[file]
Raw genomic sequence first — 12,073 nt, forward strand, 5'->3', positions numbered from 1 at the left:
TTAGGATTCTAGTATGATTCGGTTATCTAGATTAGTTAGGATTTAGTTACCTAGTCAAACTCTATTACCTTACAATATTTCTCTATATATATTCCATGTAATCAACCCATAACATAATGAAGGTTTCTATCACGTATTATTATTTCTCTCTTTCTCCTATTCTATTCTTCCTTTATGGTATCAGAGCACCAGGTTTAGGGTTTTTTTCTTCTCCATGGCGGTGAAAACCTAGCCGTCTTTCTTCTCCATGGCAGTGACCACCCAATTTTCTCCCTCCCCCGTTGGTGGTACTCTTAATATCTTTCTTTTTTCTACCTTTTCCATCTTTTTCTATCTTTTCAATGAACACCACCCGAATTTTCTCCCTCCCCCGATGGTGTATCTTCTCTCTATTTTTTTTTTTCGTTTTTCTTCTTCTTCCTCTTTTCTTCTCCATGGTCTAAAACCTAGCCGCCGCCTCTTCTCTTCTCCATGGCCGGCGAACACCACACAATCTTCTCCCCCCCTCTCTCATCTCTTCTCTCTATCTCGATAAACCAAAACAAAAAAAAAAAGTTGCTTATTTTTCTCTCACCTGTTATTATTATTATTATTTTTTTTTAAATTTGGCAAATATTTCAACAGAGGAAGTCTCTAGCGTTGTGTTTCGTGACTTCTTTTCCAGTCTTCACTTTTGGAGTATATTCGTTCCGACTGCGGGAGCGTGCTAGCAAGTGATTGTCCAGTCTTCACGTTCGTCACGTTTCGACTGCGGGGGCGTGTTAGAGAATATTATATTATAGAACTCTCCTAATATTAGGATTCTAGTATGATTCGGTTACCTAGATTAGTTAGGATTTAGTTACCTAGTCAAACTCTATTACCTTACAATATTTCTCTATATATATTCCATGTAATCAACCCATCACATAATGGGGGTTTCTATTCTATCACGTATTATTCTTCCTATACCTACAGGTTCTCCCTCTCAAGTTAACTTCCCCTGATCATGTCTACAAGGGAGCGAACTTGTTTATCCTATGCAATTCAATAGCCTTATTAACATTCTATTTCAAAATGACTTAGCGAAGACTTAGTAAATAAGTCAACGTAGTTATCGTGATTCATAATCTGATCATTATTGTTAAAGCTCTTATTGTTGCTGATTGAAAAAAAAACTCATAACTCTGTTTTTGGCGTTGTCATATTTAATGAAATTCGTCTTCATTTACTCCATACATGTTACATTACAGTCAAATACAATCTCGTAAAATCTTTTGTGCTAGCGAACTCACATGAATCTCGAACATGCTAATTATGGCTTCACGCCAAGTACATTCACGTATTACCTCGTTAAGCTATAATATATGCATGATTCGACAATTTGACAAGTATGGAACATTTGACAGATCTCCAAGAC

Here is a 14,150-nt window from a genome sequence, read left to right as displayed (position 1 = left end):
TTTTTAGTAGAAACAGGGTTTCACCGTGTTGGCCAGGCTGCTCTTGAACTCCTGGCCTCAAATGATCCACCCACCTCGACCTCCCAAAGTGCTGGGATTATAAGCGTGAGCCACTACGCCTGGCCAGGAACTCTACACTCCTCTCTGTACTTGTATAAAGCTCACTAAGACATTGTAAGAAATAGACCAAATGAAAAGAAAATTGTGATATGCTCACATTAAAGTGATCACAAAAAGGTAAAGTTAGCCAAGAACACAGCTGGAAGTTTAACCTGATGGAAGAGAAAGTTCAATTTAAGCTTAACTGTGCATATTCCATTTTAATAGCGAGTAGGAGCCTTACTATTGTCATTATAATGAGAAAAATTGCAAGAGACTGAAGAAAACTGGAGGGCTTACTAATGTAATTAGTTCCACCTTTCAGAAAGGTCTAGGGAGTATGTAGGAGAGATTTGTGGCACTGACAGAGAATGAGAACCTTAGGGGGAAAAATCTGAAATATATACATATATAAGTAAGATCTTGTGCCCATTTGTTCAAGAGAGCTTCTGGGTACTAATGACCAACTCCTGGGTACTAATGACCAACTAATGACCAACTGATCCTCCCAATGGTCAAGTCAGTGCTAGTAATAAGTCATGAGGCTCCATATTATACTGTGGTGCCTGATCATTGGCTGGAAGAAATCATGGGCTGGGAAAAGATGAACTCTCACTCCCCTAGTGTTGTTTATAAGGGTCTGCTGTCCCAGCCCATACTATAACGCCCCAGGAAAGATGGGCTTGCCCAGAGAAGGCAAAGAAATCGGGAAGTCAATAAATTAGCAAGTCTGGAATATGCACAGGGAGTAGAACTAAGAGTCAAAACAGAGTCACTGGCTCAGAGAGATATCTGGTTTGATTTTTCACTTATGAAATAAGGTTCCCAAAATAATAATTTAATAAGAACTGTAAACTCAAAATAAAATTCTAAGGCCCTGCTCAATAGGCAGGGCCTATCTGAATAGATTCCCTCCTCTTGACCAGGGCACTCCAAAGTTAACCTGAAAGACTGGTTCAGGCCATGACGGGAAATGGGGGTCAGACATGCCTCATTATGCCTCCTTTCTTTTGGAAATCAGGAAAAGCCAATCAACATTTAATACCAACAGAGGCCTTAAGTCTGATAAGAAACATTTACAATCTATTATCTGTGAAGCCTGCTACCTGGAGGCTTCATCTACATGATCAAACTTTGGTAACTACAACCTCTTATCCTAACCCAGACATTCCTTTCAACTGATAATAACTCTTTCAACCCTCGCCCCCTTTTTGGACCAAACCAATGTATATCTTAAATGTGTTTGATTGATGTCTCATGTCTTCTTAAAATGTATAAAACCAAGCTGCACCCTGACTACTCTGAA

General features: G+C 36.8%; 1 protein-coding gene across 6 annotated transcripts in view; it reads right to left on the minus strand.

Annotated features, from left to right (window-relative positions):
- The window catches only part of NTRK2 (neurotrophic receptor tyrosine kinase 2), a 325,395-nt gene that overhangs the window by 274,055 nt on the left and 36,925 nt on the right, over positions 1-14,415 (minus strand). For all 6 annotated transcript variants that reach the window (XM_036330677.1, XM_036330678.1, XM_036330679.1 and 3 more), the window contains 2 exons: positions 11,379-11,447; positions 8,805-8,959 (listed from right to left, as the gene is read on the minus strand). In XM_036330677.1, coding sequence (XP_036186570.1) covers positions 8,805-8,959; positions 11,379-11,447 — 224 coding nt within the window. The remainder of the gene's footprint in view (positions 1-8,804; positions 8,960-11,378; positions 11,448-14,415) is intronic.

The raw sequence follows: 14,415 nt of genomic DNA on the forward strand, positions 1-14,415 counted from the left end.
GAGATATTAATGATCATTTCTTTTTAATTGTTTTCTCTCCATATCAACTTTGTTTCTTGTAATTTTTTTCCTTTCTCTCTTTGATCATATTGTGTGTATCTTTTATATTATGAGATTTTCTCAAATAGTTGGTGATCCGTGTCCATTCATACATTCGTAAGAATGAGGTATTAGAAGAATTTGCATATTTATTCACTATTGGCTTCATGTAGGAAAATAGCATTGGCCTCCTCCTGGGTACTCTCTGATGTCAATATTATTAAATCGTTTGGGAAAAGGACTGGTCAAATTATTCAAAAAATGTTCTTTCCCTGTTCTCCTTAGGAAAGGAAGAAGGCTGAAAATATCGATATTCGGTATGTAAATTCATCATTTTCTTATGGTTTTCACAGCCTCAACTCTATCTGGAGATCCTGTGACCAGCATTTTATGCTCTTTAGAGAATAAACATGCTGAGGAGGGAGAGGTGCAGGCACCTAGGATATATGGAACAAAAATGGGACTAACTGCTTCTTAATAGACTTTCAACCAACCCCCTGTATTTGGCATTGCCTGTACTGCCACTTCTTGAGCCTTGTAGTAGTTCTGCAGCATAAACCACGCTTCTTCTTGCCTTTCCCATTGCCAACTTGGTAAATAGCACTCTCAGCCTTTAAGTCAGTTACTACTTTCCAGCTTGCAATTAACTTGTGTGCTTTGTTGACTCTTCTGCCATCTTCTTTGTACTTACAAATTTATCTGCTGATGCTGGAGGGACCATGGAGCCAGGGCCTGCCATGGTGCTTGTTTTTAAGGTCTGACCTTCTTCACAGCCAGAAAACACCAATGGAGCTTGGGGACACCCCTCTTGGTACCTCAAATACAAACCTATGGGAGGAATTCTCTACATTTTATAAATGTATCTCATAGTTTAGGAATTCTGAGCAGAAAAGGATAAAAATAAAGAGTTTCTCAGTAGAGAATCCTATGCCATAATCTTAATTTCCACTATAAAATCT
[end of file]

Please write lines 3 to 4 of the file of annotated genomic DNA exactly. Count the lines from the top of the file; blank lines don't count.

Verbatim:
Here is a 14,150-nt window from a genome sequence, read left to right as displayed (position 1 = left end):
TTTTTAGTAGAAACAGGGTTTCACCGTGTTGGCCAGGCTGCTCTTGAACTCCTGGCCTCAAATGATCCACCCACCTCGACCTCCCAAAGTGCTGGGATTATAAGCGTGAGCCACTACGCCTGGCCAGGAACTCTACACTCCTCTCTGTACTTGTATAAAGCTCACTAAGACATTGTAAGAAATAGACCAAATGAAAAGAAAATTGTGATATGCTCACATTAAAGTGATCACAAAAAGGTAAAGTTAGCCAAGAACACAGCTGGAAGTTTAACCTGATGGAAGAGAAAGTTCAATTTAAGCTTAACTGTGCATATTCCATTTTAATAGCGAGTAGGAGCCTTACTATTGTCATTATAATGAGAAAAATTGCAAGAGACTGAAGAAAACTGGAGGGCTTACTAATGTAATTAGTTCCACCTTTCAGAAAGGTCTAGGGAGTATGTAGGAGAGATTTGTGGCACTGACAGAGAATGAGAACCTTAGGGGGAAAAATCTGAAATATATACATATATAAGTAAGATCTTGTGCCCATTTGTTCAAGAGAGCTTCTGGGTACTAATGACCAACTCCTGGGTACTAATGACCAACTAATGACCAACTGATCCTCCCAATGGTCAAGTCAGTGCTAGTAATAAGTCATGAGGCTCCATATTATACTGTGGTGCCTGATCATTGGCTGGAAGAAATCATGGGCTGGGAAAAGATGAACTCTCACTCCCCTAGTGTTGTTTATAAGGGTCTGCTGTCCCAGCCCATACTATAACGCCCCAGGAAAGATGGGCTTGCCCAGAGAAGGCAAAGAAATCGGGAAGTCAATAAATTAGCAAGTCTGGAATATGCACAGGGAGTAGAACTAAGAGTCAAAACAGAGTCACTGGCTCAGAGAGATATCTGGTTTGATTTTTCACTTATGAAATAAGGTTCCCAAAATAATAATTTAATAAGAACTGTAAACTCAAAATAAAATTCTAAGGCCCTGCTCAATAGGCAGGGCCTATCTGAATAGATTCCCTCCTCTTGACCAGGGCACTCCAAAGTTAACCTGAAAGACTGGTTCAGGCCATGACGGGAAATGGGGGTCAGACATGCCTCATTATGCCTCCTTTCTTTTGGAAATCAGGAAAAGCCAATCAACATTTAATACCAACAGAGGCCTTAAGTCTGATAAGAAACATTTACAATCTATTATCTGTGAAGCCTGCTACCTGGAGGCTTCATCTACATGATCAAACTTTGGTAACTACAACCTCTTATCCTAACCCAGACATTCCTTTCAACTGATAATAACTCTTTCAACCCTCGCCCCCTTTTTGGACCAAACCAATGTATATCTTAAATGTGTTTGATTGATGTCTCATGTCTTCTTAAAATGTATAAAACCAAGCTGCACCCTGACTACTCTGAA